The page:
Why? What's the goal, what does he want to achieve?



Gail Shaw
Microsoft Certified Master: SQL Server 2008, MVP
SQL In The Wild: Discussions on DB performance with occasional diversions into recoverability

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Post #1464723
Posted Tuesday, June 18, 2013 9:48 AM
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Hi Gail,
Simple he wants to improve performance (as told by the development team). The application is quite old, and the existing db design dose not suit the current requirement. Simple example - for generation of reports the developers have written dynamic queries, linking multiple db's and storing the query in MS-Access, and then creating a View in SQL Server and execute them to display the report. Sorry, it looks very confusion, but that's what I had understood on having discussion with the development team for the last 2 weeks. Now, I have another 10 days left to do miracles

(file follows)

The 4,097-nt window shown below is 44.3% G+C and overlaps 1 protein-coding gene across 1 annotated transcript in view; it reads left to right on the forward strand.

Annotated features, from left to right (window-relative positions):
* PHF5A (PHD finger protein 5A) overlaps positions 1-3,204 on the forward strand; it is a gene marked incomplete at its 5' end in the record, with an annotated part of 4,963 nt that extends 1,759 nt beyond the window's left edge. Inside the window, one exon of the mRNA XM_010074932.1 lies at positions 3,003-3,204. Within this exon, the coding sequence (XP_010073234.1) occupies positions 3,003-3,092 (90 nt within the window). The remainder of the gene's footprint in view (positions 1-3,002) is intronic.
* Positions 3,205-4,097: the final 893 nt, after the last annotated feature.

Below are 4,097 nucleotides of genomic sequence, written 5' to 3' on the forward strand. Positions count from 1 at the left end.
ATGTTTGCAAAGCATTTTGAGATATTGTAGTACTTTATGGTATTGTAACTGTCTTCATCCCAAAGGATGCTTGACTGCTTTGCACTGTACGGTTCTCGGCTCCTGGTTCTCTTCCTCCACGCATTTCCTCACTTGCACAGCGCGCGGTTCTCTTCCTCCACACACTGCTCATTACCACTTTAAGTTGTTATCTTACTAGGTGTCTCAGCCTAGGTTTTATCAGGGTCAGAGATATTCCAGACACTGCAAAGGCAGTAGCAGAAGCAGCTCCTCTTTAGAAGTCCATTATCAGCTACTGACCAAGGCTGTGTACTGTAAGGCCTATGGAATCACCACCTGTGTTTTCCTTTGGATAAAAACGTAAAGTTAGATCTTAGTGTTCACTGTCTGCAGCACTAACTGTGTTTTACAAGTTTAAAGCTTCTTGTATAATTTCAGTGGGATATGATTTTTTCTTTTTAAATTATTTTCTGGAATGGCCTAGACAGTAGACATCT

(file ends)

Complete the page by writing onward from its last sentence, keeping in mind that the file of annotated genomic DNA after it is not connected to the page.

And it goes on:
Regards,
Sai Viswanath
Post #1464749
Posted Tuesday, June 18, 2013 9:58 AM


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Sai Viswanath (6/18/2013)
Hi Gail,
Simple he wants to improve performance (as told by the development team).


Then suggest to him that tuning the queries is the appropriate path as partitioning is not for performance.
https://www.simple-talk.com/sql/database-administration/gail-shaws-sql-server-howlers/

Now, I have another 10 days left to do miracles


Hire a consultant. There are no silver bullets for performance



Gail Shaw
Microsoft Certified Master: SQL Server 2008, MVP
SQL In The Wild: Discussions on DB performance with occasional diversions into recoverability

We walk in the dark places no others will enter